Quit selling and help people buy

Posted: 27th October, 2015 in Case Studies, Customer Service, Marketing Services, Sales , Tips & Tricks, Training and mentoring

You know that feeling when you pop into a shop with the full intention of buying something. You might have even carried out research beforehand and know the specific item you wish to buy. Other times, you may know you want a particular type of product, but you are unsure which one to choose.  So, we rely on the salesperson we meet. 

Yet, we don’t always get exactly what we need.  And sometimes we don’t realise it, until it’s too late.

Very often I find that sales people vary greatly in how they help us to find exactly what we need.  Many will warmly open by asking us “how can I help you?” before falling into the trap of immediately asking “how much do we have to spend?” and bringing us straight over to the assigned product range.

So, whilst some of the questions above are certainly valid, out of sequence they can hinder the sale and blind-side both parties preventing them from unravelling the customer’s true needs and in finding the right fit.

Let’s use an example when we decide to buy a new mobile phone.  We go into the shop, explain we want an upgrade and the sales person asks how much we have to spend. We agree a figure of €50 and they proceed to show us different options, explaining a little about each. We make a decision and purchase our new phone. 

Two weeks later, we meet a friend who tells you about their fabulous new phone they cannot live without. They tell us about the amazing battery life, memory or perhaps camera. We ask what it cost and they tell us €60.  We sit there and think that is exactly what I need and wonder why the sales person did not recommend that phone, claiming we would have spent the extra €10.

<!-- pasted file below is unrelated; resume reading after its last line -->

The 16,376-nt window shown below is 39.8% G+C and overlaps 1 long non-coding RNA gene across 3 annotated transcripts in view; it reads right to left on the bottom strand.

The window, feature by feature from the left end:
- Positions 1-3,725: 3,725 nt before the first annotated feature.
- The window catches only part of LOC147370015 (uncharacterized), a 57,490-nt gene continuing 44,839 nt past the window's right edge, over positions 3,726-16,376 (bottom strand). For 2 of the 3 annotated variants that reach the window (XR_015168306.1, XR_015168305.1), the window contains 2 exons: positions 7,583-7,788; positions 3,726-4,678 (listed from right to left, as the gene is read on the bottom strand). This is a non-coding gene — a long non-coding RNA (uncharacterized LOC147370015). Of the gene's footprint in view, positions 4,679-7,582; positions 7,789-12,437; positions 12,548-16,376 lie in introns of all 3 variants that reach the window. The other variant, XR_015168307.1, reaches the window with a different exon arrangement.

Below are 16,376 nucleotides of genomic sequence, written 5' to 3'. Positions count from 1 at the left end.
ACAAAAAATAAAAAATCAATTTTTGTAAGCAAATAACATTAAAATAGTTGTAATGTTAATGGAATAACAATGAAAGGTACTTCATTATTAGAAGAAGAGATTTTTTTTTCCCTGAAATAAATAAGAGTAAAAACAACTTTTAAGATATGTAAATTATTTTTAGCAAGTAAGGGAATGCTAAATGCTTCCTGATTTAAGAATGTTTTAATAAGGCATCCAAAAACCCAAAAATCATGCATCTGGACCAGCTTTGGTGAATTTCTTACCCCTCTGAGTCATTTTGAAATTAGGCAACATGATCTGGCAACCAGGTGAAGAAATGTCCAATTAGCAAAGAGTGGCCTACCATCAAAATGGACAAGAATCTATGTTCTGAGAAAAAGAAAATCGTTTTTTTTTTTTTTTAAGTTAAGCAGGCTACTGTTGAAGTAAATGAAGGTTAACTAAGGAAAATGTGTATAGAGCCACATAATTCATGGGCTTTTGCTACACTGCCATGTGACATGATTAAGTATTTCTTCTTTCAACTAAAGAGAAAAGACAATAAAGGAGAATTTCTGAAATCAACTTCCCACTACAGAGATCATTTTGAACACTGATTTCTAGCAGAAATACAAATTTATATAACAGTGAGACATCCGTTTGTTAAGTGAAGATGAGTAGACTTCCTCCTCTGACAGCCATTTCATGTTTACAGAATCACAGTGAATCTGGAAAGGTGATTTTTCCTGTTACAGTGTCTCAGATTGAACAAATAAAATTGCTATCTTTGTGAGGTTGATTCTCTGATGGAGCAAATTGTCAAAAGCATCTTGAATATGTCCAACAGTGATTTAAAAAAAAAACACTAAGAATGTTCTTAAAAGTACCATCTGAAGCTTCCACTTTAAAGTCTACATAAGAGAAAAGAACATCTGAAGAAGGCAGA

One of the best pieces of advice I ever received was to “quit selling and help people buy”. 

As a salesperson, I believe it is our job to help customers work out what they need, so they can make the right decision. 

Just importantly, we need to assure the customer we are there to help them, explaining to them why we need to ask questions before launching into what otherwise could sound like an interrogation.

With the right questions and in the correct order, the mobile phone sales person could have established how much we knew about the phone and what we needed. By focusing on asking questions such as what is important to us in using our phone, our preferences or even priorities, they might just have realised we needed something completely different.  And who knows, we might even have spent more (as it’s not just about the price but in proving the value).

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